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Nokia Lumia 925 review

Nokia Lumia 925 front home
Nokia Lumia 925
MSRP $49.99
“The metal band around the edge is a nice aesthetic touch, we're just not sure the material gains the Lumia the premium air Nokia is going for.”
  • Vivid AMOLED screen
  • Great exclusive apps
  • Beautiful, comfortable aluminum finish
  • Solid rear camera
  • Windows Phone lacks certain apps
  • Windows Phone still has some quirks
  • No MicroSD card support
  • Battery is not removable

Nokia has had a rough go of it this year. Though it’s making the absolute best Windows Phone hardware on the market, a lukewarm reception to Microsoft’s operating system has kept sales cool. Without the clout (like Samsung or Apple) to release a single phone for every carrier, Nokia has had to completely modify its Lumia 900 four times this year to get attention from three of the four major US wireless carriers.

With rounded metal edges and black seams, from the right angles, the 925 looks like something out of Star Trek.

There was the Lumia 920 on AT&T, which sported a larger screen than the 900. Then came the Lumia 928 on Verizon, which had a boxier design, but the same basic insides. Now the Lumia 925 is available on T-Mobile (and soon AT&T, too), this time with an aluminum frame, but again, mostly the same insides. Don’t forget about the Lumia 1020, with its massive 41-megapixel camera. It just came out as an AT&T exclusive. These phones are 80 percent identical, but each have a few cosmetic differences, and every one seems to have a better camera.

The Lumia 925 is arguably the best looking phone of the bunch. Below, we’ll break it down, but keep in mind that the operating system, apps, and specs sections are nearly identical to what we wrote about the Lumia 928. Why? They’re essentially the same.

A-Lumia-num and comfortable

Pardon the terrible joke, but it’s great to see Nokia embrace some aluminum for once. Few of its Lumia phones seem cheap, but a polycarbonate (plastic) shell can only get you so far. If you want real class, you need to add some metal.

With rounded metal edges and black seams from the right angles, the 925 looks like the nicest Star Trek reading pad we’ve ever seen. The front is covered in glass that contours over the edge and a white polycarbonate plate covers the back. We look forward to a Nokia phone with even more metal, but this is one gorgeous phone. The Lumia 925 may be the best-looking Windows Phone to date.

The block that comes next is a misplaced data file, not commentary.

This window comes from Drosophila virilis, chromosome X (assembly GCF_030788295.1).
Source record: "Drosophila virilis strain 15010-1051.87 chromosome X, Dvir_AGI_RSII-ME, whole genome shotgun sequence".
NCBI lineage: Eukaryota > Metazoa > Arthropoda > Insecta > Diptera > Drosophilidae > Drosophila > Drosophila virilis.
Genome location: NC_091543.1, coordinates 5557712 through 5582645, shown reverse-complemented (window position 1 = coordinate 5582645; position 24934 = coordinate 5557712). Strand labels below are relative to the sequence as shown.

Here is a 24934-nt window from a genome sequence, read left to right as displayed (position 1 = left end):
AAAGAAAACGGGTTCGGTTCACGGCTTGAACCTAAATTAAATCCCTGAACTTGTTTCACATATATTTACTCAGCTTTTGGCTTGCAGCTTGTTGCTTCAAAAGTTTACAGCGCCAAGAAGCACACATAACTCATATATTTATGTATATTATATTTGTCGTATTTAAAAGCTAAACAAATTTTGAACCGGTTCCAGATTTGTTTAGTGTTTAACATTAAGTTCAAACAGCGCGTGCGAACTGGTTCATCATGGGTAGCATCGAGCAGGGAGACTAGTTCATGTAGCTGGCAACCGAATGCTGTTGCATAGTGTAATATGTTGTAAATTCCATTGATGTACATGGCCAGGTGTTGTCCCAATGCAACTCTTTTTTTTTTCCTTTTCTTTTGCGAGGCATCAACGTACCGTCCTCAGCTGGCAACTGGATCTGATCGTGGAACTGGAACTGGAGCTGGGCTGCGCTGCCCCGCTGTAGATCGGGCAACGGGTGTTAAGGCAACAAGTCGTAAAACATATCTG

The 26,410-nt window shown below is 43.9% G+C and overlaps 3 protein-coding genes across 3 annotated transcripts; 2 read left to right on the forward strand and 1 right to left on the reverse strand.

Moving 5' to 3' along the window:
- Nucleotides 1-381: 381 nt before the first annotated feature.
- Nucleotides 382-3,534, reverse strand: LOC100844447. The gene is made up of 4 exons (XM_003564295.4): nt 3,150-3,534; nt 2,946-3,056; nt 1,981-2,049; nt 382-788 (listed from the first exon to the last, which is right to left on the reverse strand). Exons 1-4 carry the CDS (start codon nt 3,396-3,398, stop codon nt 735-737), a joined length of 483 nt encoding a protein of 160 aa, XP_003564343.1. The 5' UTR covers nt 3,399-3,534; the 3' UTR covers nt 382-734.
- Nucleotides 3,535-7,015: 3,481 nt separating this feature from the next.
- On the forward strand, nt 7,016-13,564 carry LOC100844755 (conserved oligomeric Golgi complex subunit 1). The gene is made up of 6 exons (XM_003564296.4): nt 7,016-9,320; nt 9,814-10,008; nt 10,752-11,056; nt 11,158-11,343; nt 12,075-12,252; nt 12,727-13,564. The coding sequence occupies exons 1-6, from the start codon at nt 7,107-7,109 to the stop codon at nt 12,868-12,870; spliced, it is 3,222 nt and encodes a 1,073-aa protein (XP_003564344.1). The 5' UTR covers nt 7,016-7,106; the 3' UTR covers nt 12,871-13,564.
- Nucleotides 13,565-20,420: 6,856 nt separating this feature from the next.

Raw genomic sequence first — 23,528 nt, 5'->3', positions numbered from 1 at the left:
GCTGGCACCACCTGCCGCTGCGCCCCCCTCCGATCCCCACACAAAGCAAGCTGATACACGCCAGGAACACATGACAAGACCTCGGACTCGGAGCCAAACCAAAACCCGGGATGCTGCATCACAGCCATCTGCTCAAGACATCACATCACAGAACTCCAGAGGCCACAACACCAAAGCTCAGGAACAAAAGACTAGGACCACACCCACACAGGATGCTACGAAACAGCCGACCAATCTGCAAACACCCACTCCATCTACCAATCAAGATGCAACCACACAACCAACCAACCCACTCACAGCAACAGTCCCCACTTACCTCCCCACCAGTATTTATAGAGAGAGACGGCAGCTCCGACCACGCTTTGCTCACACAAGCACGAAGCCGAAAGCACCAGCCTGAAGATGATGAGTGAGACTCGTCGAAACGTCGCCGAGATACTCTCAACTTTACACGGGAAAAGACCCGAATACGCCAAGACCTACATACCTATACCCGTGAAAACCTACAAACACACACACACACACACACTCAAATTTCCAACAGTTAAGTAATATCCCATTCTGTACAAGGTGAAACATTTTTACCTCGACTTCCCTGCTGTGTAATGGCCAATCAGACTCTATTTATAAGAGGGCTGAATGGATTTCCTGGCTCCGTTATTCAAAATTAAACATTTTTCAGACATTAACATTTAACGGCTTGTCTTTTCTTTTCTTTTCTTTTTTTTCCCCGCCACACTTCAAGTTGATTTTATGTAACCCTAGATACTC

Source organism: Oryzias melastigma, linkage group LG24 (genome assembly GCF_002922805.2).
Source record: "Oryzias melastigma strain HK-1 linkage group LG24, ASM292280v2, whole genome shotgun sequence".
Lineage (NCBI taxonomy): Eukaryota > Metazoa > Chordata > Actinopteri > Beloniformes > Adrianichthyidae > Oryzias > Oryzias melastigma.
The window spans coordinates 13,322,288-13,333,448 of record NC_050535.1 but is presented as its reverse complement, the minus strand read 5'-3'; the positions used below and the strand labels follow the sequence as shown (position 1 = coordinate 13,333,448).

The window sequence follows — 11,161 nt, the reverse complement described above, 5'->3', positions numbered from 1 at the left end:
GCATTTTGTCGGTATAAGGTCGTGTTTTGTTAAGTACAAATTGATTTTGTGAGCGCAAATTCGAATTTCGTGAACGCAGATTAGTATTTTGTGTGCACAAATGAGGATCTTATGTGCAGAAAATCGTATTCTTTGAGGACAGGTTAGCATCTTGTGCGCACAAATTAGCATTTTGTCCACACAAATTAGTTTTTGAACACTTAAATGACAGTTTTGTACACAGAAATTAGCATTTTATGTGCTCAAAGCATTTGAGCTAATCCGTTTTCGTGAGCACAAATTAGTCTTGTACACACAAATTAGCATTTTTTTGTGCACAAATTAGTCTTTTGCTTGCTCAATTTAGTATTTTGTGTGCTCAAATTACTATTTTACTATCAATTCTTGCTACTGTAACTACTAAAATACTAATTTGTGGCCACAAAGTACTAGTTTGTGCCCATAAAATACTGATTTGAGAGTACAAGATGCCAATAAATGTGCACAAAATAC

It’s comfortable, too. While not the most comfortable phone we’ve ever held, the rounded, brushed metal edges are comfortable and it’s very easy to press the Volume and Power buttons, which are also metal and located on the right-mid side. The way it’s laid out, most people should be able to comfortably move their thumb from the power button to the Navigation – Back, Windows, Search – buttons. As usual, these are haptic touch buttons that vibrate when touched. You can turn the vibration off in the Settings menu.

A gorgeous AMOLED screen

Like all the top Lumia’s this year, Nokia pulled out its A game for the screen. The Lumia 925 uses a beautiful AMOLED screen, which is perfect for Windows Phone because the OS is filled with black and bright colors. AMOLED excels at displaying black (when a pixel is black, it actually shuts off entirely, making it as dark as possible) and bold colors. Thanks to a solid 1280 x 768 pixel resolution, we haven’t noticed AMOLED’s most common weakness: subpixels. On earlier phones, you could sometimes notice small little black dots, which looked like a very fine screen door on your phone. Not so, here.

Nokia Lumia 925 top screenNokia has also done a great job improving brightness. Though it’s still tough to read in bright sunlight, the Lumia 925 is comparable to other top phones.

Windows Phone 8 & Nokia’s Apps

Whether you like the Lumia 925 is, in many ways, out of Nokia’s control. Though Windows 8 is out, many people are still unfamiliar with Windows Phone, and find it odd to use. For new smartphone users, it will work fine, but those converting from Android or iPhone may have some trouble adjusting. There are big, obvious differences, like the replacement of a home screen of icons with a Start screen full of Live Tiles (a mixture between a widget and an icon), but honestly, now that you can resize the tiles on your Start screen, you can do a lot of cool stuff. Windows Phone lets you “Pin” shortcuts to apps and games to your Start screen. These Live Tiles can show how many emails you have, animate, and show a ton of other information. If you’re still confused, here are a few ways we came up with to customize your Start screen.

We’ve also put together a ton of WP8 tips and WP8 problems and bugs for those of you making the leap.

Nokia is trying really hard, but if you’re an experienced smartphone user on Android or iPhone, some of your apps will not be present.